Steroid Side-Effects & Seven-Fold Suicide Risk

Steroids are used to treat a variety of conditions such as rheumatoid arthritis, systemic lupus erththematosus (lupus), myositis (inflammation of the muscles) and vasculitis (inflammation of the blood vessels).  They work by decreasing inflammation and reducing the activity of the immune system, thereby minimizing  tissue damage and organ failure.  At times they can be life-saving.

However, they are always prescribed with caution due to the long list of well-documented physical side-effects such as:

In addition, steroids are known to cause psychological problems such as sudden mood swings, nervousness, restlessness, and depression.

Now a new study reveals another worrisome side-effect.  According to a group of French researchers, patients prescribed oral steroids are nearly seven times more likely to commit or attempt suicide.

In the largest study of its kind, researchers followed 372,696 adult patients treated with oral steroids between 1980 and 2008 and compared them to patients with similar conditions who were not prescribed steroids.

The results of the study were published last month in the American Journal of Psychiatry. They showed that patients taking oral steroids were seven times more likely to commit or attempt suicide compared with those with the same underlying medical disease not treated with oral steroids.

The steroid treated group was also twice as likely to suffer from depression and more than four times as likely to suffer mania.

The authors of the study concluded primary care physicians should educate patients and monitor oral steroids closely. Lead author Dr Laurence Fardet, a consultant in internal medicine at Saint-Antoine Hospital, Paris, called for caution in prescribing oral steroids: “Where it is essential to prescribe a glucocorticoid, patients and their families should be informed about the possibility of these severe adverse events.”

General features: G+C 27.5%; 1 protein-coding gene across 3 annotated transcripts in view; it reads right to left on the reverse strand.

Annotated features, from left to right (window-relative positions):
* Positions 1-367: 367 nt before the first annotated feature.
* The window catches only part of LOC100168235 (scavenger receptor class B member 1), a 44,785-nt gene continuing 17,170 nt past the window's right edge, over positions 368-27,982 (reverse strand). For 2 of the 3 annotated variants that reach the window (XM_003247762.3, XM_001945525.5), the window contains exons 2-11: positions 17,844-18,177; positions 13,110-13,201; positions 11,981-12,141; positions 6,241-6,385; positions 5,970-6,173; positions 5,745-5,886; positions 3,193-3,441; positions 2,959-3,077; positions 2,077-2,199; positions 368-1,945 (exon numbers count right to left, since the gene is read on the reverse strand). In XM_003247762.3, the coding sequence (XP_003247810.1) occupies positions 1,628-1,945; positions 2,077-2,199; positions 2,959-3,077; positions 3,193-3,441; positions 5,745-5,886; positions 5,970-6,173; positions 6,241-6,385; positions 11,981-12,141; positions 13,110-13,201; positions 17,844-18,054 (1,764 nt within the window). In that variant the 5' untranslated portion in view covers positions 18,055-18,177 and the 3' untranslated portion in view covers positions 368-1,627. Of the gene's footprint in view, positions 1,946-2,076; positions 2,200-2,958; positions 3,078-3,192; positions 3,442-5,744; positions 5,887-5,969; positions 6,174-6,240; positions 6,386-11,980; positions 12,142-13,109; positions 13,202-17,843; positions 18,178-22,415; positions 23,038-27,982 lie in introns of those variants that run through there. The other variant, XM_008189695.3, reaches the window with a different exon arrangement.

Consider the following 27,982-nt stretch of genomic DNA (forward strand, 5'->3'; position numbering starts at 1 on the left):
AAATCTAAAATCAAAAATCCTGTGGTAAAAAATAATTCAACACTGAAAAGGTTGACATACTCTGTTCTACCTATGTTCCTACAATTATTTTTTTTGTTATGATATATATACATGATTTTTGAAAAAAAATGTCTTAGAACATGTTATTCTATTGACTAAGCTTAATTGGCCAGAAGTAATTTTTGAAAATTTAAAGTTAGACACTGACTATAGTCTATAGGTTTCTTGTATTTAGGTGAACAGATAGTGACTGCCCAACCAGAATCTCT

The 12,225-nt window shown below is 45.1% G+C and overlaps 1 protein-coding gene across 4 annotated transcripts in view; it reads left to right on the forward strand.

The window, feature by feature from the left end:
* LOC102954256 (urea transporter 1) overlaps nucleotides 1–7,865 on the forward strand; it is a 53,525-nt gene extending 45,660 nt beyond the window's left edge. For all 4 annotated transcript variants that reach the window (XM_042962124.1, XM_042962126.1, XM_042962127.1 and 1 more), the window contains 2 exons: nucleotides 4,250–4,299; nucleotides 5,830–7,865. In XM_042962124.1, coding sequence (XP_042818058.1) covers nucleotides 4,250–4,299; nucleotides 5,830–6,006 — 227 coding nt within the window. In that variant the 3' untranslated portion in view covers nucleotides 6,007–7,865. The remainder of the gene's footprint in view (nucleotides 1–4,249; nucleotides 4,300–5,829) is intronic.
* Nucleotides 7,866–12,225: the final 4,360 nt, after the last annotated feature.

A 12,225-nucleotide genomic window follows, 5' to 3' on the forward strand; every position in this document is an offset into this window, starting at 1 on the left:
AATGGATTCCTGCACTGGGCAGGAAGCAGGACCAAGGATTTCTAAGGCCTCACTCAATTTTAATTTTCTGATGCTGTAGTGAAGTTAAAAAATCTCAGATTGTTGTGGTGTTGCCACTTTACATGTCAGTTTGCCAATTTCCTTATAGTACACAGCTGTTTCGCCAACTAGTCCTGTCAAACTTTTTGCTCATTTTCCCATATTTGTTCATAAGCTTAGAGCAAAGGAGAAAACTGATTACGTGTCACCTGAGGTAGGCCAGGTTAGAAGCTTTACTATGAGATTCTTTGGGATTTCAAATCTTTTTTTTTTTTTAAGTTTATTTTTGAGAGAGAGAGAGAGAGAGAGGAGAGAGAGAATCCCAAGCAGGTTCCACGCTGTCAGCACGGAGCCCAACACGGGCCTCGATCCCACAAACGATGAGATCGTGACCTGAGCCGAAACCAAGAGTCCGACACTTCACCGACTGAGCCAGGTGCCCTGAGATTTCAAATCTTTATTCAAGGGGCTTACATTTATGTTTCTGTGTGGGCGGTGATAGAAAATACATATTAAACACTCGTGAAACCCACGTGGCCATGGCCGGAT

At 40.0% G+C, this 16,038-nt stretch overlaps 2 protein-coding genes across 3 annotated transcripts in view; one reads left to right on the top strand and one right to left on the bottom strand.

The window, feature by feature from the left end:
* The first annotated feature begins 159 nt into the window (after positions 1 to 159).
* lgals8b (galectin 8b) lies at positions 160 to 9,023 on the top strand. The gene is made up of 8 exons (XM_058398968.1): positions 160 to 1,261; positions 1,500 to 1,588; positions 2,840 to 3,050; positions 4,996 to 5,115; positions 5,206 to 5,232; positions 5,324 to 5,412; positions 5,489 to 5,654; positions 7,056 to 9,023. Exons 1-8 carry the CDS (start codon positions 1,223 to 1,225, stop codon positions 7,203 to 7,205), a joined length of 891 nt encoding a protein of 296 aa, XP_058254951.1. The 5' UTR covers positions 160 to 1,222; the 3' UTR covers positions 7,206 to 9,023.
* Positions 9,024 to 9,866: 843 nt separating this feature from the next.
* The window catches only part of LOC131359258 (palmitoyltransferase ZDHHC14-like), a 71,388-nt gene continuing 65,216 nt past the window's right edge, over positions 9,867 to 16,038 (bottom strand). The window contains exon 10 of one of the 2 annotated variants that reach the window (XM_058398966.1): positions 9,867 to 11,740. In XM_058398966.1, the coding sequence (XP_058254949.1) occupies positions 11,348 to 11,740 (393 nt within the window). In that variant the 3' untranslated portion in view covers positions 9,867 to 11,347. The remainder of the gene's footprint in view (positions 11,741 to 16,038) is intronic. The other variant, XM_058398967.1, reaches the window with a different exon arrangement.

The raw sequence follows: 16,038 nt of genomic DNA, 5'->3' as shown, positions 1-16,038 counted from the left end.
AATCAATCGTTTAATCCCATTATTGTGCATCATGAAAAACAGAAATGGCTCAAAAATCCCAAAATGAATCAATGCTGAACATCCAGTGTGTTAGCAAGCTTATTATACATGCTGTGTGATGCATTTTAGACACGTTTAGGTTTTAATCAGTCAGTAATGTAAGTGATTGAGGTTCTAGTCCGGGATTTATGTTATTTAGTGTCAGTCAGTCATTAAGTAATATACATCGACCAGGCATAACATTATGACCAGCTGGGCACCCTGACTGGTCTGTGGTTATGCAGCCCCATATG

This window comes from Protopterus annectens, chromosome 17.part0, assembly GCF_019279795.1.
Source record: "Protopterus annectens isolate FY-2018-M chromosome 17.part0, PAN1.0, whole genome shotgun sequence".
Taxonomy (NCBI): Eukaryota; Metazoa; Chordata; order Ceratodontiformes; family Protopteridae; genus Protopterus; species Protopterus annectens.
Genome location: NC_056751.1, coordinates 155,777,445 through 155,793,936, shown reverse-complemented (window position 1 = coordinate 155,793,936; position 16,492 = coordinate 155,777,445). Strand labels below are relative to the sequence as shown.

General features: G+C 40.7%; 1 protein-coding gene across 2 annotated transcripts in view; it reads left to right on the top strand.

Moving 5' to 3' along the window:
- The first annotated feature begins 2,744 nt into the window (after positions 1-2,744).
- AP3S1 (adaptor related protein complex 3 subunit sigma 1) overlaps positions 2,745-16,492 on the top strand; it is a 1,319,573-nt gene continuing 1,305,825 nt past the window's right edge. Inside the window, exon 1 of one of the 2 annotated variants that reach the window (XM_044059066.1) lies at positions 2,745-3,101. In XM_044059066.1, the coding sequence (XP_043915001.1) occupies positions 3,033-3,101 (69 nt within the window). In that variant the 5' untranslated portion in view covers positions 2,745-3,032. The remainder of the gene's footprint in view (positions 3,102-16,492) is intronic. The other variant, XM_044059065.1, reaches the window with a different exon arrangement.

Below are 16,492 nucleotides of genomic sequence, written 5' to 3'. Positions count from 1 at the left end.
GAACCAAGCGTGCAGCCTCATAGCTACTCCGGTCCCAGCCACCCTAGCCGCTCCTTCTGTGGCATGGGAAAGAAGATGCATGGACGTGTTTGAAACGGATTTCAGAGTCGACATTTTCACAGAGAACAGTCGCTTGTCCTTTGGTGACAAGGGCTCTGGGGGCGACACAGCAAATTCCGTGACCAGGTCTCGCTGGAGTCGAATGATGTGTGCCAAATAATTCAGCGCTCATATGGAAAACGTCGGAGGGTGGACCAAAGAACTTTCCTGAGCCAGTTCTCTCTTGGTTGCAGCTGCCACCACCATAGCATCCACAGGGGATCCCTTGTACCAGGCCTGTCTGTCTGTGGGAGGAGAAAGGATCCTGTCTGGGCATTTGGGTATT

Have you or your loved ones suffered physical or psychological side-effects from oral steroids? Share your stories with us.

Unlocking the Mystery of Autoimmune Disease

A key feature of the immune system is its ability to discriminate between self and non-self.

When the mechanisms that prevent the immune system from attacking itself break down, it can result in autoimmune disorders such as multiple sclerosis, rheumatoid arthritis, Crohn’s disease and diabetes.

Now researchers at Columbia University Medical Center claim they have not only found out why people with autoimmune diseases attack their own tissues and organs, but also how to correct the problem.

According to a study just published in The Journal of Clinical Investigation scientists have identified a defect in the T cell regulatory pathway which normally controls autoreactive T cells.  The majority of people with Type 1 diabetes who were tested were found to have a defect in CD8+ T cells that impacted their recognition of a common target structure known as HLA-E/Hsp60sp. More importantly, researchers were able to successfully correct the defect in-vitro.

For decades, autoimmune diseases have been treated by reducing overall immune response. That’s been effective in extending life spans, but has been hard on the quality of life for many of those patients,” said lead researcher Hong Jiang, M.D. Ph.D.

Current therapies for treating autoimmune disease include steroids, which systemically suppress the immune system, resulting in multiple side effects, including weight gain and increased susceptibility to infections.  Therapies based on this new research are designed to selectively suppress immune responses to self-antigens without damaging the body’s normal anti-infection and anti-tumor responses.

This research is significant. The Columbia University scientists believe that this greater understanding of the defect could eventually lead to prevention of autoimmune diseases altogether.

SRxA’s Word on Health is keeping everything crossed.